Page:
Young South Australians will be taught what to do during a natural disaster as part of a $1.7 million package to make communities more resilient.
Federal Minister for Natural Disaster and Emergency Management David Littleproud said disaster education would take place in schools, Scouts and Girl Guides.
“Young people need to know what to do when disaster strikes just as much as adults do,” Minister Littleproud said.
“Part of this program will invest in teaching resources specifically for young people.
“Students often share what they learn with their family making more people better prepared.
“The package will also boost emergency volunteer numbers where they’re most needed, such as in SA’s North.
“It will also have funding to help evacuate the homeless in a disaster and funding to help people plan their finances to account for a disaster.”
South Australian Minister for Police, Emergency Services and Correctional Services Corey Wingard said that the initiatives would make the region better prepared for disasters.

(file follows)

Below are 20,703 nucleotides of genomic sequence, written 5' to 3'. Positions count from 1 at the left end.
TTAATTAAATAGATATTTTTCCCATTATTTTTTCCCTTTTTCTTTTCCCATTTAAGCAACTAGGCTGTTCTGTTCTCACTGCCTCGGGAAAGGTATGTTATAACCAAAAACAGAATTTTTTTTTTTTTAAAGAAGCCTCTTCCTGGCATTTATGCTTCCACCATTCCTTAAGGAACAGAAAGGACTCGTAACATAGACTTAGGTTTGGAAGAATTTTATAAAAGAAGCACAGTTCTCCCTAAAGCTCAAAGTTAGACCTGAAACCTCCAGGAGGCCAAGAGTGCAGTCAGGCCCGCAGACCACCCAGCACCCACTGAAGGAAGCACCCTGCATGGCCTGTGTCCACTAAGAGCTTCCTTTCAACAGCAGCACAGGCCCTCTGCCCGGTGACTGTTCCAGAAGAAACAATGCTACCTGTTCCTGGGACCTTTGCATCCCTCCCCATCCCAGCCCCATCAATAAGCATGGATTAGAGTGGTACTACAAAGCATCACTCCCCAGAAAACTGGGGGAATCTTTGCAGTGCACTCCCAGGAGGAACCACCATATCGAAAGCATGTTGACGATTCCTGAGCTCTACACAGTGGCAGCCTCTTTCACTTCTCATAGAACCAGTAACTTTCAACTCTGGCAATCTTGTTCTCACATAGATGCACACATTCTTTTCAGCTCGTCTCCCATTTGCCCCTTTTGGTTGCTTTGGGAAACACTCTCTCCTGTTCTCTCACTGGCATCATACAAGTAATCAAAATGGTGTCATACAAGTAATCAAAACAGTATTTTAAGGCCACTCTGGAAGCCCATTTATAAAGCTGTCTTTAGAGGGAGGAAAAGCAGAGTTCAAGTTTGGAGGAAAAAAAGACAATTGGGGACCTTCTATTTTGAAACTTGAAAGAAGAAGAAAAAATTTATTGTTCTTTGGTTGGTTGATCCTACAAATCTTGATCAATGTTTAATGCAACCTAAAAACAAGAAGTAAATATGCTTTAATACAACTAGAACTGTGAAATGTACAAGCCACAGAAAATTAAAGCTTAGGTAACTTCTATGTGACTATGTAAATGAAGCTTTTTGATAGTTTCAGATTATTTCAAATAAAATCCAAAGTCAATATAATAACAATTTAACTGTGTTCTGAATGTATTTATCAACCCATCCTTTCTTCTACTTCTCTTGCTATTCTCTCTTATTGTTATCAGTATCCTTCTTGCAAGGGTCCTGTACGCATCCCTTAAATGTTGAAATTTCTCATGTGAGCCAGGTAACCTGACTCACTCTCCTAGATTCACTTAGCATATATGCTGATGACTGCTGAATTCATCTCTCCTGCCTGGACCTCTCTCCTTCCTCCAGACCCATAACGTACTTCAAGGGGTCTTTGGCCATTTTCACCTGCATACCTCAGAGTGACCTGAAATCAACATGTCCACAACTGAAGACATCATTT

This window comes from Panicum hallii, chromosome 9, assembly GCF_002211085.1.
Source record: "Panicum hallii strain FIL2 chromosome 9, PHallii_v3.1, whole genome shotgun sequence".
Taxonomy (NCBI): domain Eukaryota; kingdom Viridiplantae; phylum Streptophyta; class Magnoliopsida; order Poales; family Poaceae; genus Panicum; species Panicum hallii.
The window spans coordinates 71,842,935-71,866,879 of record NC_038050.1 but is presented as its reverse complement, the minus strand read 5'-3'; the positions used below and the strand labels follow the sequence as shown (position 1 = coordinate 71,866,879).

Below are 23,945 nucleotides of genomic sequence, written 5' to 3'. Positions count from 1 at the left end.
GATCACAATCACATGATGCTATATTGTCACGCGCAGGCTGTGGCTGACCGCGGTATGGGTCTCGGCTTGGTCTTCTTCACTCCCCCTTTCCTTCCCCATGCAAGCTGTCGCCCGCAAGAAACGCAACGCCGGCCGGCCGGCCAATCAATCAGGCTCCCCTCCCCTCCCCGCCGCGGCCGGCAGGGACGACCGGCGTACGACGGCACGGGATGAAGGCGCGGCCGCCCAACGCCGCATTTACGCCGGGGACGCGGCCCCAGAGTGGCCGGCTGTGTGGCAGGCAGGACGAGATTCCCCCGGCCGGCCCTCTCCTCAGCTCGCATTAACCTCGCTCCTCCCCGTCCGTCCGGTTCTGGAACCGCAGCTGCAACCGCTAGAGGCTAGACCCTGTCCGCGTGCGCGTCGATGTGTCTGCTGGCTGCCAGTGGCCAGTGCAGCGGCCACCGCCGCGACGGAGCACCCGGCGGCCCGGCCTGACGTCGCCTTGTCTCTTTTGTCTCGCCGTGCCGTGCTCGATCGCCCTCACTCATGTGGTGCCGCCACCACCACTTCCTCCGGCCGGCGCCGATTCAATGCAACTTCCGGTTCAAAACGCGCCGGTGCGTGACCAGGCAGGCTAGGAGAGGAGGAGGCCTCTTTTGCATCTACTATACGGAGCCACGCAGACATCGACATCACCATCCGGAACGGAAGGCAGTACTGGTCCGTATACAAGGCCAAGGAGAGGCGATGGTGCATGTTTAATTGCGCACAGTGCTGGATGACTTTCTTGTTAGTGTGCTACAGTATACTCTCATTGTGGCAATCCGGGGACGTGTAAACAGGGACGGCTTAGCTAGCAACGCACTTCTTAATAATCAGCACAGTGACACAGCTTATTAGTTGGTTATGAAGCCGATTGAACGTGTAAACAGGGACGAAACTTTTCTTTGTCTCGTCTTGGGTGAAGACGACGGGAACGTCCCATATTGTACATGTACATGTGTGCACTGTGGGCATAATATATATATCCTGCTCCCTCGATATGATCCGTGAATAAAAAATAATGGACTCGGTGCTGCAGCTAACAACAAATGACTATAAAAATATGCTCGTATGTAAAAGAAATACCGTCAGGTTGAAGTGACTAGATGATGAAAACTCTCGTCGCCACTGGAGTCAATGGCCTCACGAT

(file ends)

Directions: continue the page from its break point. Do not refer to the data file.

“Natural disasters are a fact of life and these jointly funded initiatives will assist communities to be proactive and reduce the impacts of future disasters,” Minister Wingard said.
“The funding will help us collectively to understand our risks and take practical steps to be better prepared.
“This puts everyone in a better position to withstand and recover from disasters when they occur.”
The funding has been provided as part of the joint Commonwealth-South Australia National Partnership Agreement on Natural Disaster Resilience and the Prepared Communities Fund.
Projects being funded include:
- $98,000 to boost volunteer recruitment and retention in Far North South Australia.
- $99,800 to deliver a practical toolkit to help South Australians prepare financially for emergencies.
- $98,325 to help homeless communities in six regional locations to “Escape the Elements” and stay safe and well.
- $56,662 to support social activities to build resilience to the ongoing impact of drought.
- $65,075 to pilot a resilience-building workshop for school staff, children and families.
- $97,375 to help community service organisations better understand their roles and responsibilities during disaster.
- $40,000 to engage secondary school children in urban and regional areas in a problem solving ‘Disaster Resilience Innovation Challenge’.
- $69,967 to support Girl Guides and Scouts develop age-specific resources and activities that empower them to build the resilience of their community.
For more information about approved South Australian projects refer to the SA Fire and Emergency Services Commission website.